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Home > Research teams > Membrane Trafficking and Signaling in Bacteria > Secretion and virulence factors

Molecular mechanisms of protein secretion and targeting

Protein transport across membranes is an essential function in all living cells. In Gram negative bacteria, several highly specialized systems are dedicated to the secretion of various proteins implicated in nutrient acquisition, competition and pathogenesis. Among them, the Type 2 Secretion System (T2SS) is a sophisticated multiprotein machine that spans the two bacterial membranes and allows secretion of large folded proteins from the periplasm to the cell exterior. The proteins secreted by T2SS play a wide range of life-sustaining functions and are involved in biopolymer degradation, metal reduction and depollution. Furthermore, lytic enzymes and toxins secreted by T2SS are major virulence determinants in many human, animal and plant pathogens.

The plant pathogenic bacterium Dickeya dadantii utilizes this versatile machine to secrete plant cell wall degrading enzymes, mainly pectinases. We use this bacterium as a model to elucidate the molecular mechanisms of protein recruitment and secretion by T2SS. To gain this knowledge, we employ an integrative approach combining biochemical, proteomics and genetic studies with structural biology and bioinformatics analyses. For instance, to capture transient protein interactions in the course of secretion and characterize their contacts we use site-specific photo-crosslinking coupled to mass spectrometry. Comprehensive mapping of the interacting epitopes is pursued by peptide array. To establish the molecular basis of these protein-protein interactions, a series of structural analysis is carried out in collaboration with partner labs. Combined with extensive functional analyses, these studies will allow us to decipher the nature of the secretion signals that target the proteins to the T2SS, the T2SS components involved in their recognition and the molecular basis of these protein-protein interactions.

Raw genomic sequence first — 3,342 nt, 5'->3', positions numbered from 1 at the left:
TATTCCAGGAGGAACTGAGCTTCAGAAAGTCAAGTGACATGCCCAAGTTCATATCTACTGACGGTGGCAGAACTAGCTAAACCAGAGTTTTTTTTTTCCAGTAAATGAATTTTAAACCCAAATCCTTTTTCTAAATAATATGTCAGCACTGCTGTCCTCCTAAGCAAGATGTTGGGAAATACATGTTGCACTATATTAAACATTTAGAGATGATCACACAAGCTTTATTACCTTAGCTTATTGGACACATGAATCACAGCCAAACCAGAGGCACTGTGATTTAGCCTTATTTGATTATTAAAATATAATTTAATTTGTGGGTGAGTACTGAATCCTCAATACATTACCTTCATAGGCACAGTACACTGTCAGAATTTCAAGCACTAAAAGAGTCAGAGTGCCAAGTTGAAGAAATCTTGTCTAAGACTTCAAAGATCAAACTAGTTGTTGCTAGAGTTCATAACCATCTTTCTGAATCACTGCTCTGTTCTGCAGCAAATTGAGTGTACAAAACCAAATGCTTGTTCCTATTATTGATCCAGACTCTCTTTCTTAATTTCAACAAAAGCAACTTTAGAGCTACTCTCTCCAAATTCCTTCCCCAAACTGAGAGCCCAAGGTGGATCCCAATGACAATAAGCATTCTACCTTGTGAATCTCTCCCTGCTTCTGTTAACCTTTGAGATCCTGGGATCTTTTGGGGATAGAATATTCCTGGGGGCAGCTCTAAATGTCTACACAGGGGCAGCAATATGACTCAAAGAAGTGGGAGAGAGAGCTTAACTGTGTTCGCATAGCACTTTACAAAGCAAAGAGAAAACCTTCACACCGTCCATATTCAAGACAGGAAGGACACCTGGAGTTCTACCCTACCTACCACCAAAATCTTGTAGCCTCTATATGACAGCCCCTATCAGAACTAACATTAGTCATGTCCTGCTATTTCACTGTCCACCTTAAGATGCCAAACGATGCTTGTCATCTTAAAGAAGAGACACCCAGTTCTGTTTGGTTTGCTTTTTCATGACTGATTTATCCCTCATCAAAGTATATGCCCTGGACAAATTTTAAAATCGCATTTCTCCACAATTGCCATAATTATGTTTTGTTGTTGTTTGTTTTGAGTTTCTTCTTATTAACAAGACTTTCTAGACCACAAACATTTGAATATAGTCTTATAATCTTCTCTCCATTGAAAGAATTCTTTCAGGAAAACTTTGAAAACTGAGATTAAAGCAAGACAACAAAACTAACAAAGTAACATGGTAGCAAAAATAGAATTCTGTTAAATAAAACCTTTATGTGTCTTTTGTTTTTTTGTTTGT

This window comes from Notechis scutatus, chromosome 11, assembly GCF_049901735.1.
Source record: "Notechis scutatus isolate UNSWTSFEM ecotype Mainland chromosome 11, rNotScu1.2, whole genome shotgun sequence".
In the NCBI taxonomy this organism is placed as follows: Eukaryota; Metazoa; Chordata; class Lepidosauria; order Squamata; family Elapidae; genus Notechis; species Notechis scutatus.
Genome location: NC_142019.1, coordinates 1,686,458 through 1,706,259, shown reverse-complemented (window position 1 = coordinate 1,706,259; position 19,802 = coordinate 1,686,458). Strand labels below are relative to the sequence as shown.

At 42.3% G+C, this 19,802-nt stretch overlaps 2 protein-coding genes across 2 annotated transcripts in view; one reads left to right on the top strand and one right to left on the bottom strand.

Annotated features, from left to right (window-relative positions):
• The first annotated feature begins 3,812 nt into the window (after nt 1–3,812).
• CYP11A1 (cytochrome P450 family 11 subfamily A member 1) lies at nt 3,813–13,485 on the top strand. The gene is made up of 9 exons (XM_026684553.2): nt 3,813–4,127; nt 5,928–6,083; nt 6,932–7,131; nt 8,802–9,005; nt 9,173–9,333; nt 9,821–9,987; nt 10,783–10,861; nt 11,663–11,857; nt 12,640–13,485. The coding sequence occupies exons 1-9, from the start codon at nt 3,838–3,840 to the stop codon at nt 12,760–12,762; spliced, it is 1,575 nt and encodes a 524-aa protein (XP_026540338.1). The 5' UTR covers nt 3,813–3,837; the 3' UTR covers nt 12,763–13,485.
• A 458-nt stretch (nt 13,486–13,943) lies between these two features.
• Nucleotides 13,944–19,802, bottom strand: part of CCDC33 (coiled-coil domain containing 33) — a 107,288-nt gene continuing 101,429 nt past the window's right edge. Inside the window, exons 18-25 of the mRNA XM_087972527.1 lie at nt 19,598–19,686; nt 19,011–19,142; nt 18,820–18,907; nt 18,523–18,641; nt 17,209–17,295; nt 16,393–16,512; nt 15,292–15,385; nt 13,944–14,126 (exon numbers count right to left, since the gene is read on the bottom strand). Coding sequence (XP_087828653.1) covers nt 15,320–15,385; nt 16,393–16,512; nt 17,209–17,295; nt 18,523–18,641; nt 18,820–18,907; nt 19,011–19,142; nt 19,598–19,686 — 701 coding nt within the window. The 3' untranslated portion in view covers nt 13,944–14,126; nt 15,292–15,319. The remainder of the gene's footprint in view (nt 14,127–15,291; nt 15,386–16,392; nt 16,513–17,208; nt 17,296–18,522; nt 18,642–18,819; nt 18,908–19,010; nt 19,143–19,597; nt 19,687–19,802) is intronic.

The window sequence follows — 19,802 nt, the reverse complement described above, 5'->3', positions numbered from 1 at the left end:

Recently, we were interested in an emerging species, Dickeya solani, which causes serious losses in the potato production in Europe. Preliminary results revealed a close similarity between this species and D. dadantii in their set of virulence factors and their regulation. In collaboration with French and European partners, our objective is to characterize the virulence functions leading to the emergence of these Dickeya strains.

Global methods such as transcriptomics, proteomics or metabolomics should lead to a complete vision of the adaptive capacities of Dickeya, especially in functions governing the Plant interaction. Comparative genomics and functional genomics approaches are used to predict and verify the metabolic capabilities of the bacteria. Various experimental approaches allow to screen the metabolic pathways implemented by bacteria to multiply on host-derived resources. Furthermore, we are identifying plant and bacterial signals that allow the adaptation of bacterial metabolism during pathogenesis, triggering the expression of functions required at each stage of infection.